At the age of 14 Johan Scherft made his first papercraft bird which he colored with a pencil, modeled after the flying paper models of english artist of Malcolm Topp. His self-created models along with his drawings gained him admittance to the royal academy of arts in The Hague where he perfected his painting and sculptural techniques. Nearly 30 years later the Dutch artist has become a master of the medium creating a wide variety of objects including dinosaurs, animals, boats, and especially birds. Scherft uses a computer to aid in the initial steps of creating the paper blueprints but everything else is done by hand, a painstaking process that can take several days and occasionally up to a full month to complete.
Director and animator Hayley Morris (previously) takes us on a surreal journey in her dreamlike music video for Joy, a track off Iron & Wine’s latest album Ghost on Ghost that was released just this morning. In her video for Joy Morris found inspiration from the lyric “deep inside the heart of this crazy mess, I’m only calm when I get lost within your wilderness,” which she used as a jumping off point for her animation which was created by projecting hand-painted watercolor animations into stop-motion landscapes. There are some terrifically brilliant moments, the moth especially, which made my jaw drop a bit. I’ve also included a making-of video above showing some behind the scenes footage. (via the fox is black)
Los Carpinteros is a Havana-based artist collective currently comprised of Marco Castillo and Dagoberto Rodríguez (a third member, Alexandre Arrechea, left in 2003) who produce a wide range of works including sculpture, installation, and film. My favorite of their works are these lovely abstract paintings of Legos and other structural or architectural pieces. Via Sean Kelly Gallery:
Interested in the intersection between art and society, the group merges architecture, design, and sculpture in unexpected and often humorous ways. They create installations and drawings which negotiate the space between the functional and the nonfunctional. The group’s elegant and mordantly humorous sculptures, drawings, and installations draw their inspiration from the physical world—particularly that of furniture. Their carefully crafted works use humor to exploit a visual syntax that sets up contradictions among object and function as well as practicality and uselessness. For Los Carpinteros, drawing has played an integral role as a mock technical draft or form of a blue print that suggests not only a process of artistic elaboration but also a form of architectural or carpentry plans.
You can explore over 100 of their paintings in high resolution on their website, and don’t miss this interactive 360 degree walkthrough of an exploded room at Hayward Gallery in 2008. (via faith is torment)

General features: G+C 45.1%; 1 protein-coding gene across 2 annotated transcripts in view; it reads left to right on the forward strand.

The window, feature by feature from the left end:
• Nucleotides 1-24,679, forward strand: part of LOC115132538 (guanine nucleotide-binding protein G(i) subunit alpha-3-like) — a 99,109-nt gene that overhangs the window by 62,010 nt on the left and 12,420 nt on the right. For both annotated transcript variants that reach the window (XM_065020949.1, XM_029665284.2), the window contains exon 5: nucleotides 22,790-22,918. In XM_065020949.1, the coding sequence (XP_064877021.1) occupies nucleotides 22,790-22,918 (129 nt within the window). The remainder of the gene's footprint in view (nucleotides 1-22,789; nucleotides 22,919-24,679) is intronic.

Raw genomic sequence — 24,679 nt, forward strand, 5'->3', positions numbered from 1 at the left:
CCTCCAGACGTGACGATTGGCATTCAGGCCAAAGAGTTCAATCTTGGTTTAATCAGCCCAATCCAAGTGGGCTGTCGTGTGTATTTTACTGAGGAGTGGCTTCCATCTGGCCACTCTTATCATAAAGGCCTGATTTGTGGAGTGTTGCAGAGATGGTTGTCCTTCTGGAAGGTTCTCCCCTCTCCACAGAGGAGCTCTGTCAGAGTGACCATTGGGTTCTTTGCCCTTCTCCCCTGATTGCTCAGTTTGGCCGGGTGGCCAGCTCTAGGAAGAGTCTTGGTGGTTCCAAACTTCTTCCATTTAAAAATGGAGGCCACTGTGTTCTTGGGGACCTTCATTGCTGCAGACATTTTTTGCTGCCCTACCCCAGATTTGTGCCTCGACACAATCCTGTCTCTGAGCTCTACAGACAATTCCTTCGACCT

Do not adjust your web browser, these distorted watercolor and gouache portraits were painted just as they appear by New Zealand-based illustrator Henrietta Harris who says her style “can only be achieved by having occasionally dipped one’s paintbrush accidentally in one’s coffee.” A pretty apt description for these dreamy portraits that seem to convey the precise moment when one becomes lost in thought or memory, an ethereal wind of distortion whirling temporarily through the subjects’ mind. Harris graduated in 2006 from the Auckland University of Technology and his since done work for Amnesty International, Vice Magazine, and BITE. She has a number of prints and several of the original paintings you see above available for sale through her website. (via flavorwire, ignant)
I’m really enjoy the use of structure and color by Poland-based watercolor artist Maja Wrońska who has captured some lovely scenes from Paris, Venice, Prague, and elsewhere. Catch more of her work over on DeviantArt. (via my darkened eyes)
Illustrator Dima Rebus was born in a small town in Russia in 1988 and graduated from art school in Moscow in 2011. He now works on a wide range of projects ranging from his personal artwork to illustrations for magazines and other publishing houses. I really enjoy the edgy, somewhat unsettling nature of his work, there’s a strange sort of tension in every piece that really makes it stand out. You can see much more over on Live Journal. (via l’acte gratuit)
Since first discovering the work of self-taught Italian painter Silvia Pelissero aka Agnes-Cecile (previously) earlier this year, I’ve become a huge fan of her drippy, ethereal watercolor paintings. I just now learned that she’s recorded several timelapse videos showing how she creates each piece. The recent clip above shows a painting she completed over 1.5 hours as part of the 1000drawings project last month. How anyone can gain control over little pools of water like this is completely beyond me. (via booooooom)